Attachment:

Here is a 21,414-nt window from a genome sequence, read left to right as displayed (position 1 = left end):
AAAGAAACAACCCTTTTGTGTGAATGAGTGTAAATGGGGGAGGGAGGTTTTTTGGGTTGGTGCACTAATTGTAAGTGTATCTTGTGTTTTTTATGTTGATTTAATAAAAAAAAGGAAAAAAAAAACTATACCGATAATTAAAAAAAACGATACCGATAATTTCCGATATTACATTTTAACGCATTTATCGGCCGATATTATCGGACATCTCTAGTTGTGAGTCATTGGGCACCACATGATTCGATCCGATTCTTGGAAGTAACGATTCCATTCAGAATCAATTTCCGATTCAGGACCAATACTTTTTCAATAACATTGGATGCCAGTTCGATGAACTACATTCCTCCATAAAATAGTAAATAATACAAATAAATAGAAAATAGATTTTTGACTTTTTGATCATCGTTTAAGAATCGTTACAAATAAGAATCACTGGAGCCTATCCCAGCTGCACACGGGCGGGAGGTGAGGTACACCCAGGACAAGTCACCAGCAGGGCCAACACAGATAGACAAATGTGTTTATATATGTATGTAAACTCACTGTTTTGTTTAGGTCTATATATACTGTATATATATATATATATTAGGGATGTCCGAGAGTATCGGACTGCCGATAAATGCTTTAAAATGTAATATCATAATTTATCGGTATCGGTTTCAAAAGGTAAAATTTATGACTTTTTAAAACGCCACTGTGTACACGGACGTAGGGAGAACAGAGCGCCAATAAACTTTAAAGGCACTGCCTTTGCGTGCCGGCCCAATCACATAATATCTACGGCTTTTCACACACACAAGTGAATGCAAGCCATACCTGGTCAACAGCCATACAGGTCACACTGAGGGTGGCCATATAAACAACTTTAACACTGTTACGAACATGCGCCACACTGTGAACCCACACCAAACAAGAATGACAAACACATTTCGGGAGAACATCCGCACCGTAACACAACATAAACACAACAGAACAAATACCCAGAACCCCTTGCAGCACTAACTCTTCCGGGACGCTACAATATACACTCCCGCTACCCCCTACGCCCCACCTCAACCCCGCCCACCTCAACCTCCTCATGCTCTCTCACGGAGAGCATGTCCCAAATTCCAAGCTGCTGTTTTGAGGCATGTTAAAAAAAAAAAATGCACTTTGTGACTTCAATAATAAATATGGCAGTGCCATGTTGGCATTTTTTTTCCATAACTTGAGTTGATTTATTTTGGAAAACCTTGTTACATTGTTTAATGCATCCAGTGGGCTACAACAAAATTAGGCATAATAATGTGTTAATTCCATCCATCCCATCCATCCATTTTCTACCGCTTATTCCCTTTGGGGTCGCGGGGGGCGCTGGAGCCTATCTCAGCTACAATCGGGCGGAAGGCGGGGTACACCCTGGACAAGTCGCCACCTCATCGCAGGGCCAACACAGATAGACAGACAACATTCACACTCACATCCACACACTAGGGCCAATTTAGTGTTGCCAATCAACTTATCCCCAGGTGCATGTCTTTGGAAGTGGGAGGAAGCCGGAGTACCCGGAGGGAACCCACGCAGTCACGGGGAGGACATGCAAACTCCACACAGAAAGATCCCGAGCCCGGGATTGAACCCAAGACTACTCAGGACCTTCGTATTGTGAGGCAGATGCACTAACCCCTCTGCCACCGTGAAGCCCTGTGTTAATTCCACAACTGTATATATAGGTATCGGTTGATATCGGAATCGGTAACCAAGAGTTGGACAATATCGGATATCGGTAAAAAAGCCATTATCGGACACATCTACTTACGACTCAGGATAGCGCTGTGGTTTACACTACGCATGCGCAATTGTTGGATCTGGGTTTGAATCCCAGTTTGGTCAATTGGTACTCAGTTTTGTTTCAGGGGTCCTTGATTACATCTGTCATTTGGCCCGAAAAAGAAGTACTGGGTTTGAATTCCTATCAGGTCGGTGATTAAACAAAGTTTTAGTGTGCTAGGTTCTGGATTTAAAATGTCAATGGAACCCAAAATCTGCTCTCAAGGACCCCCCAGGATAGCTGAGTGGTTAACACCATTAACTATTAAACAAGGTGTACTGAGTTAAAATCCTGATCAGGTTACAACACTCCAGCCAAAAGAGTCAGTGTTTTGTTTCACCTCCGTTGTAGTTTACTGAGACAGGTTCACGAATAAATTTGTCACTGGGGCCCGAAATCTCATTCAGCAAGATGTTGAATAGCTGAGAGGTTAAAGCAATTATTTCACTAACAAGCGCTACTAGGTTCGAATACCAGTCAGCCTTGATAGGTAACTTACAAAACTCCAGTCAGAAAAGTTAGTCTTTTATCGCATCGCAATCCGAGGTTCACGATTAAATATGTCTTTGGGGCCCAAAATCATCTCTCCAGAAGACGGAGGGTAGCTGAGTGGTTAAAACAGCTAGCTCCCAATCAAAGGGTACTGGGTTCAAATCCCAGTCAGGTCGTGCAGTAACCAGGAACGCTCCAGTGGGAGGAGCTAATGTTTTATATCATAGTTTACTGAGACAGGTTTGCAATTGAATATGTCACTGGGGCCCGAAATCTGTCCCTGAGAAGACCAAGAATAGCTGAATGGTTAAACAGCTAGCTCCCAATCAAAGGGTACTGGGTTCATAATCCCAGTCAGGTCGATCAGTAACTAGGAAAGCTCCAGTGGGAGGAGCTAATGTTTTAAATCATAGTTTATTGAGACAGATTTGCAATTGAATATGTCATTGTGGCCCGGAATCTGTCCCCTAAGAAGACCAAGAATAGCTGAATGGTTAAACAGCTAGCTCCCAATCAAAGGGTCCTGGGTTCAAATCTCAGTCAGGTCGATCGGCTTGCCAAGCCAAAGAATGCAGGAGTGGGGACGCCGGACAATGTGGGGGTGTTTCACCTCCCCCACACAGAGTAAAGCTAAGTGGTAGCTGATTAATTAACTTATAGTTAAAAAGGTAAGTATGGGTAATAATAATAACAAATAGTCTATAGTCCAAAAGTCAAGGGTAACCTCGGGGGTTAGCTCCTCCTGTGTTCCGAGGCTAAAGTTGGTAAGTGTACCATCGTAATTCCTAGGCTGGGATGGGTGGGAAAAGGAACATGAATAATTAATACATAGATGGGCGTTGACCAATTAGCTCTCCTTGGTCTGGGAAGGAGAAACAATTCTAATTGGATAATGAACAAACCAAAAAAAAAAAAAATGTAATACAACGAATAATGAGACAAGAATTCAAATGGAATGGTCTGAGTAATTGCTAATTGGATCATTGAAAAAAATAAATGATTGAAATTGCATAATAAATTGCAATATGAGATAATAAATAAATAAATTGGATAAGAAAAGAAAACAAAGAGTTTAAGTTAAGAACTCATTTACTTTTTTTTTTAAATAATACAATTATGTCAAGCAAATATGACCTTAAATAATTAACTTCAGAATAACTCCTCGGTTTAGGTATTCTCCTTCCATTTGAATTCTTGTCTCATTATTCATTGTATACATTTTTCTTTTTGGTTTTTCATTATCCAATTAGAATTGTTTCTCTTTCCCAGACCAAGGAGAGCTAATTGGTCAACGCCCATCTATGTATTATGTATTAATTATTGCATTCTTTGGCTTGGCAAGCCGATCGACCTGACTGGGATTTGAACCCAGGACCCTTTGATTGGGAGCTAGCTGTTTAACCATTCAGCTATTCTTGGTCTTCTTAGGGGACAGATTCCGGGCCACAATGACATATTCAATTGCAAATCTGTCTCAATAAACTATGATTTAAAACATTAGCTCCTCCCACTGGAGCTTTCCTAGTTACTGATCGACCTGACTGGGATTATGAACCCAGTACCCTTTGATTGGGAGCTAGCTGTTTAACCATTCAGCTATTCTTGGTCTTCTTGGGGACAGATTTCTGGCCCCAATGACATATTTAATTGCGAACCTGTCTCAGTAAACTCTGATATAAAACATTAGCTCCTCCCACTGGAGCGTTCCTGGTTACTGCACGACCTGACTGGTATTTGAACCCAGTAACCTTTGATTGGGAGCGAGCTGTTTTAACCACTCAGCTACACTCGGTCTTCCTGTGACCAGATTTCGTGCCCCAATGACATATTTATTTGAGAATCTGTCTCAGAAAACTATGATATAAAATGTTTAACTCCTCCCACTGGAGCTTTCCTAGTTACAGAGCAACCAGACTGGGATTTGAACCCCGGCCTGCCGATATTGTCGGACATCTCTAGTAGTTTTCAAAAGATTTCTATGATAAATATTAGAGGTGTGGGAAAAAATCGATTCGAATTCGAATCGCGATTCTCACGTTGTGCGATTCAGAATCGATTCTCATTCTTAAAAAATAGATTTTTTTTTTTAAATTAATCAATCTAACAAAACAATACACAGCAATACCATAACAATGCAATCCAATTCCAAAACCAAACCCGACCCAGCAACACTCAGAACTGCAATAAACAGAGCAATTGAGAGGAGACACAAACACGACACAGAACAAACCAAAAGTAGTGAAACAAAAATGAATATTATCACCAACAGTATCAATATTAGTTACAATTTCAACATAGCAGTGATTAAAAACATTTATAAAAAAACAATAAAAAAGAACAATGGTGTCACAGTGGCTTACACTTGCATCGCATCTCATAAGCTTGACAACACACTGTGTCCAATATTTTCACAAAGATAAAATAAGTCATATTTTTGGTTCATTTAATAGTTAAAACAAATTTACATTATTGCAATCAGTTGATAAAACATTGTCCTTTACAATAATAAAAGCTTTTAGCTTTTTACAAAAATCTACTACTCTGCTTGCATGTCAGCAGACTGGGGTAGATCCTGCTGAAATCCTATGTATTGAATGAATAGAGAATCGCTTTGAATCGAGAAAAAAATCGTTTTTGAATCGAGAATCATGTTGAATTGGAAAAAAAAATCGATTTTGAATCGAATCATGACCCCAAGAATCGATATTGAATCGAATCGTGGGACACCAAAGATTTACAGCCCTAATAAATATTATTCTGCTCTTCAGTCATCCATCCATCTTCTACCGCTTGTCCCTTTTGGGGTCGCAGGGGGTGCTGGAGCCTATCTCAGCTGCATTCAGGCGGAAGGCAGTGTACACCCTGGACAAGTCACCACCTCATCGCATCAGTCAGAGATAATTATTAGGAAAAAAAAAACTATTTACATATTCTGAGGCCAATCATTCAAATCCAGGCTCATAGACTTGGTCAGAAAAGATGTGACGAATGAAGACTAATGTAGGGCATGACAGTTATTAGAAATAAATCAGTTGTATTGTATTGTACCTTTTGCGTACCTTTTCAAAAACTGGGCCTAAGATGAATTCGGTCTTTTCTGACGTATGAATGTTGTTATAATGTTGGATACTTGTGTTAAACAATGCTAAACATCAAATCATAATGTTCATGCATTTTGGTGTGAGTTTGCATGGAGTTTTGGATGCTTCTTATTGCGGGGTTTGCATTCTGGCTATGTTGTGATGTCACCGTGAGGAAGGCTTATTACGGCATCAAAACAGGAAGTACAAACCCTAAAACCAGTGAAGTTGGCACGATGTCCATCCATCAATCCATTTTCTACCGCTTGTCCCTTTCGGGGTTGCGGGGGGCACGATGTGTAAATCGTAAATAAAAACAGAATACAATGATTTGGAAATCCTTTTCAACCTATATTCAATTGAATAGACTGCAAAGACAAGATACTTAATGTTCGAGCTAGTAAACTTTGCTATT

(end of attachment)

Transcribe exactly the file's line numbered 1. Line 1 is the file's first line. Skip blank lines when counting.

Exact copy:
Here is a 21,414-nt window from a genome sequence, read left to right as displayed (position 1 = left end):